Gamification is primarily used to enhance user experiences and add game elements to an existing process. In most situations, I would recommend tailoring your gamification design to the end-user and their motivations. There is a rare occasion though where the customer organisation really wants to apply gamification but their target audience rejects it. In that case, we carefully consider if there is scope to still apply something that would be beneficial but purely on the core business process.
So what should you consider?
1. Does the end-user have any interest at all in gamification?
I had an interesting scenario recently where the end-users totally rejected gamification as some sort of suspicious act of trying to manipulate them. As part of the user research phase for our projects, we occasionally receive mixed feeling but here it was very clear by a vast majority that gamification was not considered useful. I think it is great to know that we created an open enough environment that people could express their feelings openly. In this case, we know that the appetite for gamification from the end-user would result in 0. In the vast majority of projects, this is a resounding yes and we then work immediately with the end-users to create something new. In this case, we have more things to consider.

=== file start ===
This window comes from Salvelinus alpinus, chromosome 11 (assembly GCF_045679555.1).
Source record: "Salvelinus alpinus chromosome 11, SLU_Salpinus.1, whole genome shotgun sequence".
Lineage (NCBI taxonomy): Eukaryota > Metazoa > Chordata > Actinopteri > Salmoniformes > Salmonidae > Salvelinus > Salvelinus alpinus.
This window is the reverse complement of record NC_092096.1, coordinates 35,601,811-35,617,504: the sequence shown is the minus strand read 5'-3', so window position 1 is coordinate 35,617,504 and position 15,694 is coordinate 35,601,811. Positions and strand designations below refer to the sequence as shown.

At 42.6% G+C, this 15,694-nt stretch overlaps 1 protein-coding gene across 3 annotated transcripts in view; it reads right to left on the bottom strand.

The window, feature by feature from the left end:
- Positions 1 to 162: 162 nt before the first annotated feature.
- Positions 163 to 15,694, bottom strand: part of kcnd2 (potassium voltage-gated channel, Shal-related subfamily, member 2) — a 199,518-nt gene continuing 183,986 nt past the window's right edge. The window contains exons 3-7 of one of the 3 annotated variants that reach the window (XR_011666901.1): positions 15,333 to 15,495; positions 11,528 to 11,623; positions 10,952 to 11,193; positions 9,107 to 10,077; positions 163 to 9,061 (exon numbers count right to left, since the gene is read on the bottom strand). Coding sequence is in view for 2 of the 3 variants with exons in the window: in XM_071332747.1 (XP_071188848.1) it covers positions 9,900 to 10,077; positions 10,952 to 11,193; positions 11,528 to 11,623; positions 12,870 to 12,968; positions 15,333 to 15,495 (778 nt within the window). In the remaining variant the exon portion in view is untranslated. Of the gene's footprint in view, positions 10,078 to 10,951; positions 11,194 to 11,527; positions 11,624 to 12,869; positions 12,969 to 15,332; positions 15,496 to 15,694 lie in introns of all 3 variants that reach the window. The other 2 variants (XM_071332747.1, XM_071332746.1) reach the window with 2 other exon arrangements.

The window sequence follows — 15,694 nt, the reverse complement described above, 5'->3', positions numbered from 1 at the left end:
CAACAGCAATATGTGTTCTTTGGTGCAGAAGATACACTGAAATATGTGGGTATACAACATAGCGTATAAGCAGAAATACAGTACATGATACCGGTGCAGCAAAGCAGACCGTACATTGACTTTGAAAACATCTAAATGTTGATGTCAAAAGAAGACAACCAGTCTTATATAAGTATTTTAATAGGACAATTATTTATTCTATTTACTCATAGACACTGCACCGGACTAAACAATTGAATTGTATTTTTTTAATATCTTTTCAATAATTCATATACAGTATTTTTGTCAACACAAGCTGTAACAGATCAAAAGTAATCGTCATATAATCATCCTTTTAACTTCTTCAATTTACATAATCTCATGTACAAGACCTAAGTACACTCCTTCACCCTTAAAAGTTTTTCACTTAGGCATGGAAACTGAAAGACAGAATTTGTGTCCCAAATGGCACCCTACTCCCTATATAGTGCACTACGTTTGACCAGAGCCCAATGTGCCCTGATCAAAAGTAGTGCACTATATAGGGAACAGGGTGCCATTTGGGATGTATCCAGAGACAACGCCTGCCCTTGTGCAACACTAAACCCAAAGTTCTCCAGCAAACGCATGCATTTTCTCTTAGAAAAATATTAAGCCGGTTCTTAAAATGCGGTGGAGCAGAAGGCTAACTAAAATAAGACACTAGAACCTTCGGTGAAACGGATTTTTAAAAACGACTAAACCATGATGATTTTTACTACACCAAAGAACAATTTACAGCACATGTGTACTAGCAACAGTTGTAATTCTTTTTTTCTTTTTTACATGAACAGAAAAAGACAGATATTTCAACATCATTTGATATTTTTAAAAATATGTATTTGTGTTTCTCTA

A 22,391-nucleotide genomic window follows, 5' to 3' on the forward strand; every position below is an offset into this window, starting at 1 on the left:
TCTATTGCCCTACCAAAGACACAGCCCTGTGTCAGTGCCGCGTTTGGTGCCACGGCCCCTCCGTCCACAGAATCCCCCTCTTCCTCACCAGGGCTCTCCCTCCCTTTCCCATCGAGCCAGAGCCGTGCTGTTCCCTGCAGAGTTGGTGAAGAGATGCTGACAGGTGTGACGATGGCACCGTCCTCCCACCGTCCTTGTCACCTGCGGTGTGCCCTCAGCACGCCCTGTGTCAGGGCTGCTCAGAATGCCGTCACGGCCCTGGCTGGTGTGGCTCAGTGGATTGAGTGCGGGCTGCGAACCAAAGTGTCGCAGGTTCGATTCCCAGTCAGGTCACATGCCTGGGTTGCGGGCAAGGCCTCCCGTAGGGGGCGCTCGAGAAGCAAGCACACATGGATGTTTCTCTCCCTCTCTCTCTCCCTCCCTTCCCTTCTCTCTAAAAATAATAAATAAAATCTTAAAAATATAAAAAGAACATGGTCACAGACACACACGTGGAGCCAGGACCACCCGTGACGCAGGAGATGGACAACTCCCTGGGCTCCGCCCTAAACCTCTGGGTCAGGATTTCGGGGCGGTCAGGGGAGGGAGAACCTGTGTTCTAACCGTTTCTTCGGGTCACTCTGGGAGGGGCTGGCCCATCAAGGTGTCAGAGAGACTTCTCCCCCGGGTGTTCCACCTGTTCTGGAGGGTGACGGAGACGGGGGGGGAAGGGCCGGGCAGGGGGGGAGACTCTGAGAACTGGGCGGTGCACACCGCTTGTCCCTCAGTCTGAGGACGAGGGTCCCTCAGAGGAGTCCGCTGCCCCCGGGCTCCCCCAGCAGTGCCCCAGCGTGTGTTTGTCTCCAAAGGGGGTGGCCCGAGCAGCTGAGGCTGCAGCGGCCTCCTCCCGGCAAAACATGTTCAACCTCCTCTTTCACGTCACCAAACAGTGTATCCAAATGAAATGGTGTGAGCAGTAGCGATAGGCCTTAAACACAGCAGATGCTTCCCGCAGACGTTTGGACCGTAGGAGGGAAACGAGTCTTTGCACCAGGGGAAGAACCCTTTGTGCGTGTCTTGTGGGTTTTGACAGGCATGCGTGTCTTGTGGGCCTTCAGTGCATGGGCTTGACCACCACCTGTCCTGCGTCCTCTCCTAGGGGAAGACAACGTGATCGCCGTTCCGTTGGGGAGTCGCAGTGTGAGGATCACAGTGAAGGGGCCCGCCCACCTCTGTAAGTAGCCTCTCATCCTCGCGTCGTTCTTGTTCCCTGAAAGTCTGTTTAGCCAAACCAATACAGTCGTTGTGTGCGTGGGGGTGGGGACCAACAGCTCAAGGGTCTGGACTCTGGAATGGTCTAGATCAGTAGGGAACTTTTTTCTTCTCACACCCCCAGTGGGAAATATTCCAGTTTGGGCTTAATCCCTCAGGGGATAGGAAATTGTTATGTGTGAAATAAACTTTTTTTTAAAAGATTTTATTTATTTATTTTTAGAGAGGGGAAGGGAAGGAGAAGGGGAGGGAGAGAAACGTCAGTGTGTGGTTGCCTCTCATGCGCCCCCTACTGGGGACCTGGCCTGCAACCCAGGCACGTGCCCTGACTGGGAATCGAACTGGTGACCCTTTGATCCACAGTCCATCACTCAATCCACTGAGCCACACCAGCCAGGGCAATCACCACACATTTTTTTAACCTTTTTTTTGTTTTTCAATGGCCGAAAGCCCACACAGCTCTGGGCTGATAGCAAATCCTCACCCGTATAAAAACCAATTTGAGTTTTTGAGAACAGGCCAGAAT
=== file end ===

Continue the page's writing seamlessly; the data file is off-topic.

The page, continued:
2. Is there anything in the core business process that can be enhanced with gamification?
The core business process is the sales process if we are talking about a sales organisation, it is the marketing process for a marketing agency, for us, it would be the gamification design process, etc. In this case, the core process is a financial service. Individual suggestions, benchmark feedback especially of a comparative kind and a single point of contact were considered useful. These we could consider core business process enhancements. In some way you could argue that these could also be considered game elements, if you think about it adaptive personalisation tends to be something you find in games, benchmarks through visual graphs or through leaderboards or against group performance are in effect things we often find back in games.
The answer will look at how maybe a little bit of process improvement and fine-tuning can make the general experience smoother. You may have additional objectives as a company to encourage more frequent visits or additional activities. As long as they fit in the regular pattern of what your end-user is used to doing then I would be open to considering this. Because we know that the majority was against gamification of any kind, we would need to present the enhancements in a fitting professional way as opposed to funny and game like.
3. How un-game like does the look and feel need to be?
When we have a situation where the target audience doesn’t want any recognisable gameplay, the question has to be how un-game like does it need to be. If we look at social media as gamified systems, then the likes of LinkedIn give a good example of professional yet the game elements have a serious intent and have an impact on the core business of networking. Namely, who is not going to investigate who looked at your profile or who liked or commented?
In the case of our financial services client, we will make it look as professional as possible with as little of a game-like feel as possible. I personally think that is is how it often works best. Creative wording and sleek design can go a long way in acceptance testing.
Those are my top consideration suggestions for gamification of a core business process.